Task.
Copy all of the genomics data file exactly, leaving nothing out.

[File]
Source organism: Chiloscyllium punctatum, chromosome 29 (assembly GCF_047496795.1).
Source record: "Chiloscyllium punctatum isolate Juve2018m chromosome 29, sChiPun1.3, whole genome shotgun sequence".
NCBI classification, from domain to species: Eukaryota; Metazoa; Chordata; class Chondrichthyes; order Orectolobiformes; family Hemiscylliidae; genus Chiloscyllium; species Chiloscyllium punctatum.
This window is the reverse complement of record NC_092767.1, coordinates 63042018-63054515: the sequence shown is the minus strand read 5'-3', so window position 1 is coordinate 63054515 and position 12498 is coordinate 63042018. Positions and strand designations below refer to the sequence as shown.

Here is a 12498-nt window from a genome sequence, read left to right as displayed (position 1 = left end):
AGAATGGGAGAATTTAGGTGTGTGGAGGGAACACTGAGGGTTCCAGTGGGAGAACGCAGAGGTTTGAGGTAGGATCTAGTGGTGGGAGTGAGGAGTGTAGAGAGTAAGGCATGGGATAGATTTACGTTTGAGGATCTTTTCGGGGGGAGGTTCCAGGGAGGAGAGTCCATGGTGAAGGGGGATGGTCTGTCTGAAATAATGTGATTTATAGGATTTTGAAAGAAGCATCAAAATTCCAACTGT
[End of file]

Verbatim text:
Source organism: Chiloscyllium punctatum, chromosome 29 (assembly GCF_047496795.1).
Source record: "Chiloscyllium punctatum isolate Juve2018m chromosome 29, sChiPun1.3, whole genome shotgun sequence".
NCBI classification, from domain to species: Eukaryota; Metazoa; Chordata; class Chondrichthyes; order Orectolobiformes; family Hemiscylliidae; genus Chiloscyllium; species Chiloscyllium punctatum.
This window is the reverse complement of record NC_092767.1, coordinates 63042018-63054515: the sequence shown is the minus strand read 5'-3', so window position 1 is coordinate 63054515 and position 12498 is coordinate 63042018. Positions and strand designations below refer to the sequence as shown.

Here is a 12498-nt window from a genome sequence, read left to right as displayed (position 1 = left end):
AGAATGGGAGAATTTAGGTGTGTGGAGGGAACACTGAGGGTTCCAGTGGGAGAACGCAGAGGTTTGAGGTAGGATCTAGTGGTGGGAGTGAGGAGTGTAGAGAGTAAGGCATGGGATAGATTTACGTTTGAGGATCTTTTCGGGGGGAGGTTCCAGGGAGGAGAGTCCATGGTGAAGGGGGATGGTCTGTCTGAAATAATGTGATTTATAGGATTTTGAAAGAAGCATCAAAATTCCAACTGT